Comments from Christopher Parkin: Board of Education candidate

For better or worse, we live in a two-party nation. That’s true in Redding, Hartford, and Washington. Locally, we choose municipal leaders every two years in a process dominated by the major parties. Thirty percent of Redding voters are Republican and another thirty percent are Democrats. The 40% of voters who are unaffiliated have no say in municipal nominees, and are effectively compelled to accept the choices made by the major party establishment. Those choices are primarily made in closed door committee meetings and agreements that result in the number of candidates equaling the number of openings. Frequently, the result is an uncontested election — effectively, a non-election.

This year is no different. There is no contest when it comes to the Board of Selectmen, Board of Assessment Appeals, and Planning Commission, among other offices. And that’s a shame. Contested elections serve a tremendously valuable role in the free exchange of ideas in our community. When candidates run unopposed, there are no debates. There are no candidate statements in the newspaper or platforms crafted and defended. Reddingites are denied the opportunity to consider and endorse a preferred view for moving forward on key issues. We don’t even know what many candidates think about anything. This year’s unopposed races, for example, have led to precious little discussion of the future of Georgetown, police department spending, the town’s new Plan of Conservation and Development, and imminent property revaluation, among other issues that will impact each and every one of us in the coming years.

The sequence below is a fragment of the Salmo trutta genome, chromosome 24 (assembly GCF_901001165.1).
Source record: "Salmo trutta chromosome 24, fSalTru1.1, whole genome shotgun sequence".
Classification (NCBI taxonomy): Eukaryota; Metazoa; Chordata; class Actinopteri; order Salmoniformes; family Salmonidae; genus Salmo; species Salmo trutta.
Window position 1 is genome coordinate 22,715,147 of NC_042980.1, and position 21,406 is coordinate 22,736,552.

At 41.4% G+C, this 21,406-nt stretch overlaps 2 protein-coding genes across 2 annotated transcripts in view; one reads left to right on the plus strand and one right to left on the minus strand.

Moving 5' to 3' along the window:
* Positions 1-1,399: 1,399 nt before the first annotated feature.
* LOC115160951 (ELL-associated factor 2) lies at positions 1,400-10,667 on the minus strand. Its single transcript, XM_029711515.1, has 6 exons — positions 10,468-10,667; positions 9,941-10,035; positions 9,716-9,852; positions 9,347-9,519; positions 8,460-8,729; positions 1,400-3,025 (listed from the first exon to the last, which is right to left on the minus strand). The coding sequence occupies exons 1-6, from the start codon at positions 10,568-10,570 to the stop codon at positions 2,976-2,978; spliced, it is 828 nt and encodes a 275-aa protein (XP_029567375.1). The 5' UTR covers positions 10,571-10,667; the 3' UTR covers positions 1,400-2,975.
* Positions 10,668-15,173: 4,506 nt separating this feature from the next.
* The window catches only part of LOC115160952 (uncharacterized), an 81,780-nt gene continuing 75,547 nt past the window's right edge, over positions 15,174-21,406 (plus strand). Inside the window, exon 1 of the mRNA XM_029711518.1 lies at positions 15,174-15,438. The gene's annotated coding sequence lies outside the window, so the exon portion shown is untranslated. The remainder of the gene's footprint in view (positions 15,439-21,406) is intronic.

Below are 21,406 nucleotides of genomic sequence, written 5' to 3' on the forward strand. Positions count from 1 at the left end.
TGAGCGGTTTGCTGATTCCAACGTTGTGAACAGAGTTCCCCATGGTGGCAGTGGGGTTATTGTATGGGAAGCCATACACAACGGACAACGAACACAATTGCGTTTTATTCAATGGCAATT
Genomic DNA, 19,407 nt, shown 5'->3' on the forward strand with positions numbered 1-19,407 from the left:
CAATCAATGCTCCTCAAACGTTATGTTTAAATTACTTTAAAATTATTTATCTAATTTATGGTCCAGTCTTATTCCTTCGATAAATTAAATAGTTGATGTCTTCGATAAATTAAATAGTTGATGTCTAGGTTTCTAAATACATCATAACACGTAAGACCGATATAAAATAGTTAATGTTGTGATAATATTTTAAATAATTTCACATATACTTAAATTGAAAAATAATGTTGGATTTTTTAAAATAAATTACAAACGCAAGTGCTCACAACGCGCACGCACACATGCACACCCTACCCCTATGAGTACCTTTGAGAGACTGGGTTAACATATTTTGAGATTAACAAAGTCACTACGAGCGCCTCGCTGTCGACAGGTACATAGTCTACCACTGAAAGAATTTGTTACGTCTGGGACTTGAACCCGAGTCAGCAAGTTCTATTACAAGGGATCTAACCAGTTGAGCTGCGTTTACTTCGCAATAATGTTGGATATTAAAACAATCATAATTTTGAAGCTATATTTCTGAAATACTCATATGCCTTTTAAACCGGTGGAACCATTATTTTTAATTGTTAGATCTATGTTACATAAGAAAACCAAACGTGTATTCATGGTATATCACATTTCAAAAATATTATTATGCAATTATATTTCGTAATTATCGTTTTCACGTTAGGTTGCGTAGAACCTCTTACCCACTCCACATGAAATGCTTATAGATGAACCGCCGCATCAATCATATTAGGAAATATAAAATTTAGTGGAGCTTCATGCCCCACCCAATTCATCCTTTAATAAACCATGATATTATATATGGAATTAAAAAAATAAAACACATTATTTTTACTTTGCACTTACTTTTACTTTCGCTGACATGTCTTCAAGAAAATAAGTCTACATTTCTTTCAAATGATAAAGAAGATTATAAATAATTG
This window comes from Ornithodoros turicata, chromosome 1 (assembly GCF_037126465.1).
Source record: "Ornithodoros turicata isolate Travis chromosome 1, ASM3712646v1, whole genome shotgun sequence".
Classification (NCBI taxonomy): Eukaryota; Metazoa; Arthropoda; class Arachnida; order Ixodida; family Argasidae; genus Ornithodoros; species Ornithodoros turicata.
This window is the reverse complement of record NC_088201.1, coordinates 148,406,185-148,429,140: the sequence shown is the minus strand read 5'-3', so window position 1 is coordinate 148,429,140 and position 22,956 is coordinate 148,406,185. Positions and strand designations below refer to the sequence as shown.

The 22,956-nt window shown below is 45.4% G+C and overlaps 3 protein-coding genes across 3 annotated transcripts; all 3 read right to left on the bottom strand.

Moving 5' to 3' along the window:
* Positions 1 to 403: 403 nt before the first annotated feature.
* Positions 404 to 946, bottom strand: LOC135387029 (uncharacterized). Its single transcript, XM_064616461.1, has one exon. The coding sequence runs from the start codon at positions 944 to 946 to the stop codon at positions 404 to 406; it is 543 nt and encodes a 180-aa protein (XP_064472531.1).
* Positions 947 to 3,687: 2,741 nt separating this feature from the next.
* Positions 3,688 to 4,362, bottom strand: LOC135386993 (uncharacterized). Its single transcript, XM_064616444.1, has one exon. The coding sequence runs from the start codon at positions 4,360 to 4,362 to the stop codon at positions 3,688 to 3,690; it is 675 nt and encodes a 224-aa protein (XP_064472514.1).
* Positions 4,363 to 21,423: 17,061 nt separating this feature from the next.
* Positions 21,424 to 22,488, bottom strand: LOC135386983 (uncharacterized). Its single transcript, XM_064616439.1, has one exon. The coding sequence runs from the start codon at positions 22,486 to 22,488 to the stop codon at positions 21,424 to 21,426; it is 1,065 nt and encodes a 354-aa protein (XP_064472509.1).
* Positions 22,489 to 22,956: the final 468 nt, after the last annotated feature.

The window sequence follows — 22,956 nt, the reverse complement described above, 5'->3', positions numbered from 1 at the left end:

In contrast, because of contested elections for the Board of Finance and both school boards, this election season has been focused on education. I am contesting an election for Redding Board of Education as a petitioning candidate because I believe it’s important to have an open and honest conversation about our schools and their future, and to give Reddingites a choice at the polls that wouldn’t otherwise exist. I am passionate about the need to look ahead, plan for the future of education, and instill a sense of shared pride in our schools that extends beyond the immediate school community and touches the entire town.

For too long, the discussion about education in the community has been exclusively one of dollars and cents. I want to bring the community together to talk about the arts, science, engineering, and literacy. Join me. Let’s set measurable long-term educational goals and implement real fiscal discipline, rather than austerity for austerity’s sake. Let’s talk about partnering with neighboring districts and the private sector to broaden offerings, improve efficiencies, and modernize curricula. With a willingness to think past tomorrow, we can do it without runaway spending or tax increases.

It’s heartening to hear my calls for long-range planning echoed throughout both the BOE and BOF debates last month. These conversations simply wouldn’t have happened without a contested election. Because I believe in the value of choice in elections, you have a choice on Nov. 7 and can find my name on Row D.


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  • Problem is when public school administrator pushes a political agenda NOT inclusive of two party system. JRMS custodian Bill Cook has fingered his school’s principal Diane Martin, as a left wing radical, who has forced staff out of her school NOT in sink with her one sided ideology.

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